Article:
Last month I let you know about Twentieth Century Fox Film and global creative community Tongal’s plan to roll out six new short films set in the Alien Universe to celebrate the original’s 40th anniversary. Being a huge fan of the franchise, I was so excited to get my hands of them that this month I’m devoting the entirety of Short Cuts to them.
If you’re interested in taking a look at the films for yourself, head over to IGN as they started releasing one short a week back on March 29th. On May 3rd they will all be available on the official @AlienAnthology social channels and AlienUniverse.com, along with exclusive behind-the-scenes content.
Now, let’s see what these directors can do when given access to play in the xenomorph’s sandbox.
Length: 10 minutes Director: Chris Reading Starring: Gaia Weiss, Theo Barklem Biggs, Sharon Duncan Brewster
Containment takes the audience back to what it felt like in the first act of the original Alien, before you really knew what being “infected” means in a world where xenomorphs exist. As four people look to escape catastrophe on a space station, they find themselves on a small shuttle craft with suspicions that some of them may have been exposed to a pathogen being experimented on in the facility’s lab. The film leverages suspense by putting us in the mindset of people who don’t know what’s coming, and letting us squirm with the knowledge that we do.
Length: 11 minutes Director: Kelsey Taylor Starring: Jolene Anderson, Aubrey Wakeling
Specimen is a very claustrophobic film featuring a botanist, her dog, and a recently delivered plant sample that seems to have a rather hazardous egg stowed away in it. Kelsey Taylor submerges most of this movie in darkness, giving us quick peeks of danger through the narrow beam of a flashlight. It all comes to a satisfying climax in what turns out to be a really interesting twist to a long-running Alien trope.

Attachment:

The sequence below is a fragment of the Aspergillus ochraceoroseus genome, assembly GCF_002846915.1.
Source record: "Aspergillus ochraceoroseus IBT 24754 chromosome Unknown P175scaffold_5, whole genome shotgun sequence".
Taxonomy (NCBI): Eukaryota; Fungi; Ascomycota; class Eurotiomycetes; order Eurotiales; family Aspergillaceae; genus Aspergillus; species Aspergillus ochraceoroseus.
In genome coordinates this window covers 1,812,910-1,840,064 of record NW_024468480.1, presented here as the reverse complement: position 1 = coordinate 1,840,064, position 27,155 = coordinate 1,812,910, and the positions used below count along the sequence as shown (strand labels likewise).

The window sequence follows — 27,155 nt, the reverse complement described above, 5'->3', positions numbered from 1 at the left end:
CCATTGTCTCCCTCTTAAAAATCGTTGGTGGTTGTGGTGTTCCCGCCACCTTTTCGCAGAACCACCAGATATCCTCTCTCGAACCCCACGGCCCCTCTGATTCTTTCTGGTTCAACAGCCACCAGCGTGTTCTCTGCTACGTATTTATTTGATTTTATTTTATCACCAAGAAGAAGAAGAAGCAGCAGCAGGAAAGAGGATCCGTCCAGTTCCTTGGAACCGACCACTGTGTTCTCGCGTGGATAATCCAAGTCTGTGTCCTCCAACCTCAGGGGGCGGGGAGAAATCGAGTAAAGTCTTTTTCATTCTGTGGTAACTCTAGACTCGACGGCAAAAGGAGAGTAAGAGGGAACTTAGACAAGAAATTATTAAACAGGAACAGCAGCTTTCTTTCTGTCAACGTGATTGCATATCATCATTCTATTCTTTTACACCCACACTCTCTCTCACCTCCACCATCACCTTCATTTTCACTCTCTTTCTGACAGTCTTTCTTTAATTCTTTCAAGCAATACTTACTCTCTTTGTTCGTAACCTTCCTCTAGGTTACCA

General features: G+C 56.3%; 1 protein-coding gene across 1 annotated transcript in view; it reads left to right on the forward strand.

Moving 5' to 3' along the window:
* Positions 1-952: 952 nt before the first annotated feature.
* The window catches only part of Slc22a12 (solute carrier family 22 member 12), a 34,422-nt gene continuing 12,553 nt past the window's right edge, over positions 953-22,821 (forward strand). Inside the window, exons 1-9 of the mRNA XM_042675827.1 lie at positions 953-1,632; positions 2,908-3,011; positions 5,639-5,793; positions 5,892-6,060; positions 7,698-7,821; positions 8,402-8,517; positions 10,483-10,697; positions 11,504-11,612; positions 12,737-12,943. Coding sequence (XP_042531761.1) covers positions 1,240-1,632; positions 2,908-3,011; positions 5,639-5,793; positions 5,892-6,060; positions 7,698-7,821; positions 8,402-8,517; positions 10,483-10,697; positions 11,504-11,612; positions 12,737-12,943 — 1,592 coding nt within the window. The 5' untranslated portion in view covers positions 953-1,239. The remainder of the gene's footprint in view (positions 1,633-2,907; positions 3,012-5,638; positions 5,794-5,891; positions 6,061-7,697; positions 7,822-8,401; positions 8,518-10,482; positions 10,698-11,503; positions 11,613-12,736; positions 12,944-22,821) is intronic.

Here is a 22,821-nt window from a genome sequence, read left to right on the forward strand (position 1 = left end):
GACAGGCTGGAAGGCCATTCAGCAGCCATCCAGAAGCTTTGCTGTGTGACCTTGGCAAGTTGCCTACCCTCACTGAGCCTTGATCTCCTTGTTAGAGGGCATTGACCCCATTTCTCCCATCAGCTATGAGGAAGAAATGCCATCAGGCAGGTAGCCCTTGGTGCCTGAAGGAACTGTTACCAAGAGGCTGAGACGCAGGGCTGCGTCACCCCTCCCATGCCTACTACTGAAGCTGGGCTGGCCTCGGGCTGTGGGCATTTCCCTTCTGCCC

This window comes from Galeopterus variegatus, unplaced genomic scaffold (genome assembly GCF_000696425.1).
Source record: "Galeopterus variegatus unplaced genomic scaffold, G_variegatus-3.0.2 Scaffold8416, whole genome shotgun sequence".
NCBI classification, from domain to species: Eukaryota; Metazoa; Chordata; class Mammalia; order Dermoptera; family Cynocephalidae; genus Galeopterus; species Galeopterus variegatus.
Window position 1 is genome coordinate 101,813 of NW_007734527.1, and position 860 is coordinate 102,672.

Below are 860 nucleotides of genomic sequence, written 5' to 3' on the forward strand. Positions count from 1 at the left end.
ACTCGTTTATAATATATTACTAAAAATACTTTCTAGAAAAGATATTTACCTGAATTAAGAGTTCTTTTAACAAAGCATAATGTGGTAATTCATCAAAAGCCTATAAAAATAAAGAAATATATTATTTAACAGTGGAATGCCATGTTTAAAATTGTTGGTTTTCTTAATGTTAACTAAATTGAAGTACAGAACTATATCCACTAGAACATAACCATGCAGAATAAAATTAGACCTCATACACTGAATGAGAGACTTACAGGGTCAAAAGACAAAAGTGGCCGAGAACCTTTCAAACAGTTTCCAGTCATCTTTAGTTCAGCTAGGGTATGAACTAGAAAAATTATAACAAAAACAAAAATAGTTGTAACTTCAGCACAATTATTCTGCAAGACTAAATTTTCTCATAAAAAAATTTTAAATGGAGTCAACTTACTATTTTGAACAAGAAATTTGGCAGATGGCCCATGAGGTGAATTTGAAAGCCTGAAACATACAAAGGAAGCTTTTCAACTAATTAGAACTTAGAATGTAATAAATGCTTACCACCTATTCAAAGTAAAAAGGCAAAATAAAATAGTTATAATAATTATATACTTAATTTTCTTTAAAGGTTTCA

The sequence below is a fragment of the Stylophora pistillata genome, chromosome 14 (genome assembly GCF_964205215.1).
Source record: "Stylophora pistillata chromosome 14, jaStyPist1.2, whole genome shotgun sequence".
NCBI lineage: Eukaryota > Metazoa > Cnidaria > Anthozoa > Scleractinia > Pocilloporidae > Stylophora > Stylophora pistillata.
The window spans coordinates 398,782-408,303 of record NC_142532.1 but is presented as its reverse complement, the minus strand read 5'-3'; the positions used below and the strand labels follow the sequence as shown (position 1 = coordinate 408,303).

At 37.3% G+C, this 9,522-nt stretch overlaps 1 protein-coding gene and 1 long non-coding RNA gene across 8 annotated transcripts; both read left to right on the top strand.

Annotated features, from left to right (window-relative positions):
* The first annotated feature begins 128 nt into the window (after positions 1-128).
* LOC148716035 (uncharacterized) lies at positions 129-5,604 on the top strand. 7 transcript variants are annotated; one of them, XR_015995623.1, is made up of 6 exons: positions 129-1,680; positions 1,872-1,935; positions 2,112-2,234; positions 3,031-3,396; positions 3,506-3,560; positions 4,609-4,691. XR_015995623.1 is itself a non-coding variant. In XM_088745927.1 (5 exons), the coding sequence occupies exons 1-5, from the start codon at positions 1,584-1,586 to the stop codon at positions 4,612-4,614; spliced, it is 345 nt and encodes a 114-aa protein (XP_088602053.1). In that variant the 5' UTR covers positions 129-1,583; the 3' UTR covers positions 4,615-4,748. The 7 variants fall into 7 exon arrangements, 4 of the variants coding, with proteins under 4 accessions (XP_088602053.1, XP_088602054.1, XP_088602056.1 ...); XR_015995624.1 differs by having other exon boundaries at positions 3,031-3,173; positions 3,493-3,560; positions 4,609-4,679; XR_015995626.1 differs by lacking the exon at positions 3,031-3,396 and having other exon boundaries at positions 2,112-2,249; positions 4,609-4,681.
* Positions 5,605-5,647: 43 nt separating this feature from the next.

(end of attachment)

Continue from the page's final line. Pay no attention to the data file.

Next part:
ALIEN: Night Shift
Length: 10 minutes Director: Aidan Brezonick Starring: Amber Gaston, Terrance Keith Richardson, Christopher Murray, Tanner Rittenhouse
The Alien films make for interesting science fiction partially because they forgo a lot of the flashier tropes seen in a lot of sci fi and focus on the average grunts still doing their routine jobs hundreds of years in the future. Such is the case in Night Shift, where a couple of truckers stumble into a supply depot looking for a drink after one of them wakes up without any memory of how he became unconscious. Admittedly, I question some of the character decisions made for the sake of giving the young supply worker a hero moment, but on the flip side there are some really great practical effects on display.
Length: 11 minutes Director: The Spear Sisters Starring: Mikela Jay, Tara Pratt, Dalj Brar, Steven Stiller, Ambrose Gardener, Theresa Wong, Alexandra Quispe, Julie Boersema, Bola Omodara, Calder Stewart, Christian Lagasse
I’m just going to say up front that this was my favorite short of the bunch. Its a basic premise, with a group of miners stuck underground with a creature who just killed one of their fellow workers. But it’s executed so well, incorporating a lot of what makes the Alien franchise interesting and supplementing that with some great performances, particularly from the badass grandmother heroine. Everything culminates in an ending that packs an emotional punch that I wasn’t expecting. Definitely check this one out.
Length: 10 minutes Director: Benjamin Howdeshell Starring: Agnes Albright, Jessica Clark, Adam Sinclair, James C. Burns, Alex Ward
In the Alien movies you never quite know where the danger is going to come from, even if you happen to have a motion sensor. Such is the case in Harvest, where four people are trying to get to an escape pod without running into the business end of an extending mandible. You’ll probably see where this one is going before it gets there, but I think director Benjamin Howdeshell had to have known that would be the case given the franchise’s history, and I think he uses that to play with the audience a bit.
Length: 13 minutes Director: Noah Miller Starring: Taylor Lyons, James Paxton
Alone looks at the effects that isolation can have on us, and how even the most seemingly even-keeled person can go a little mad when there’s no one to talk to. In this case, the protagonist is the only person left on a ship who breaks into the one room that the ship’s computer has been keeping restricted from her for unknown reasons. OK, we know what the reasons are. But what’s interesting here is how the protagonist interacts with the specimens she finds. I won’t get into too much detail suffice to say I was reminded of a twisted version of Tom Hanks’ relationship with Wilson the volleyball in Castaway.